Beverly Connor. The Night Killer
(Diane Fallon — 8)
To all my cousins
The gray sky grew darker as Diane watched. The storm was coming fast. She tried not to show her unease as she listened to Roy Barre going on about his grandfather’s collection of Indian arrowheads that he was loaning to the museum. The two of them stood beside the museum’s SUV, the four-wheel-drive vehicle she had driven to his mountain home. Diane had the driver’s-side door open, key in hand, ready to get in when he wound down, or at least paused in his narrative.
“So, you going to put a plaque up on the wall with Granddaddy’s name?” Barre said. “He’d like that. He picked up arrowheads from the time he was a little boy. Found a lot of them in the creek bed. That big, pretty one I showed you of red flint-he was crossing the creek, looked down, and there it was, big as life right there with the river rocks.”
Diane had heard the story several times already.
“Yes,” she said, “there will be a plaque. Our archaeologist, Jonas Briggs, will oversee the display.”
Roy Barre was a tall, rounded, cheerful man in his mid-fifties with a ruddy face, graying beard, and brown hair down to his collar. In his overalls and plaid shirt, he didn’t look as though he owned most of the mountain and the one next to it. Even with the oncoming storm, had she consented, he would at this moment be showing her the property and the crisscross of creeks where his grandfather had found his arrowheads.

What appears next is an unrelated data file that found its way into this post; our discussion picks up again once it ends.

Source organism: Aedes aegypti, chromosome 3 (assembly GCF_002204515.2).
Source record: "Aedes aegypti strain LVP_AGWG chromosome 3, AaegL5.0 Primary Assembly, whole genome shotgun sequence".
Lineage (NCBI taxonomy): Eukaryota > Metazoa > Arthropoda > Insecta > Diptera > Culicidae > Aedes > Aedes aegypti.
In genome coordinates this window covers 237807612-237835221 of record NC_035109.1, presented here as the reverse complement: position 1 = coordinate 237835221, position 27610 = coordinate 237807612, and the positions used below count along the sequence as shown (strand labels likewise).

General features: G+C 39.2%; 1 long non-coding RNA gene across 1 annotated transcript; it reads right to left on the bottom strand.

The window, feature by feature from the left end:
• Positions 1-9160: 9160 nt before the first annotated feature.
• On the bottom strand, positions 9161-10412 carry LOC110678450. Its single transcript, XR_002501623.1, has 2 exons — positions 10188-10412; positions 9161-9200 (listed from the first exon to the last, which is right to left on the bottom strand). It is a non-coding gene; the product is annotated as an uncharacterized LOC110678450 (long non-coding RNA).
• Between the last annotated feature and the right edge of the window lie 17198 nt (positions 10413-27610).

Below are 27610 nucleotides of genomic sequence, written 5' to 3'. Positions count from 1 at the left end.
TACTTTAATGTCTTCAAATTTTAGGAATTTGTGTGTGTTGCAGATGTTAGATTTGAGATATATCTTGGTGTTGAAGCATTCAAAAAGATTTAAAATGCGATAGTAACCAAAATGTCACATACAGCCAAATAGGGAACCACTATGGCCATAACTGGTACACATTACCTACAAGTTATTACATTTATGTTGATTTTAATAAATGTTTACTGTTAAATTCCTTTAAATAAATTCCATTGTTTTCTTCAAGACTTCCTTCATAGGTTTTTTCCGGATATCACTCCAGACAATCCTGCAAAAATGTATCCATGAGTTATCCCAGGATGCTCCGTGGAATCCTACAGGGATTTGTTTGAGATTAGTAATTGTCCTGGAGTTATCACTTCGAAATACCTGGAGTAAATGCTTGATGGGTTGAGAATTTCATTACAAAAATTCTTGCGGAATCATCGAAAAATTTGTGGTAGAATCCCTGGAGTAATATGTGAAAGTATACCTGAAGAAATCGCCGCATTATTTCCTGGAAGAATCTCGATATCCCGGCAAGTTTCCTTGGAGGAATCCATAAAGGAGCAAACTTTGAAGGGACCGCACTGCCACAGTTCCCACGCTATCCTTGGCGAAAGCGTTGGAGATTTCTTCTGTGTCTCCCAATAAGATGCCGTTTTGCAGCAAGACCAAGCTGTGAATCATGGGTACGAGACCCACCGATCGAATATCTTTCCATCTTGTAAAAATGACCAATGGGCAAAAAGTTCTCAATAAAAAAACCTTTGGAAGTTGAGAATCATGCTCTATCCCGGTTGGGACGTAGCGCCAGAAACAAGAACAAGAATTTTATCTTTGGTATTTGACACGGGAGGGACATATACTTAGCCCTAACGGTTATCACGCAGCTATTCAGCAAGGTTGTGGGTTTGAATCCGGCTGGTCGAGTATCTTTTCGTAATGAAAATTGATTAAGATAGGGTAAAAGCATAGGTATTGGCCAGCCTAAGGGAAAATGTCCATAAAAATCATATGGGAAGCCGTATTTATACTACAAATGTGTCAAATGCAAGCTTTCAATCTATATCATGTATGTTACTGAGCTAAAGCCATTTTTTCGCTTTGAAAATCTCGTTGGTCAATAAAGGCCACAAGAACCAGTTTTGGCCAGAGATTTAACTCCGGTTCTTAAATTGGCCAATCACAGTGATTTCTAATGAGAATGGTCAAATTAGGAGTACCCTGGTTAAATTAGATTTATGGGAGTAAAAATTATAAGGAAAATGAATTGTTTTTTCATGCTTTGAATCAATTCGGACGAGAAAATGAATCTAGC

“Granddaddy didn’t dig for them, even when he was a little boy-he knowed that was wrong. You know, some people look for Indian burials and dig up the bones looking for pottery and nice arrowheads. Granddaddy didn’t do that. No, he didn’t bother anybody’s resting place. He just picked up arrowheads he found on the ground or in the creek. A lot of them was in the creek, washed from somewhere. He never knew from where. He just eyed the creek bottom and, sure enough, he’d always find something. He sure found some pretty ones. Yes, he did.”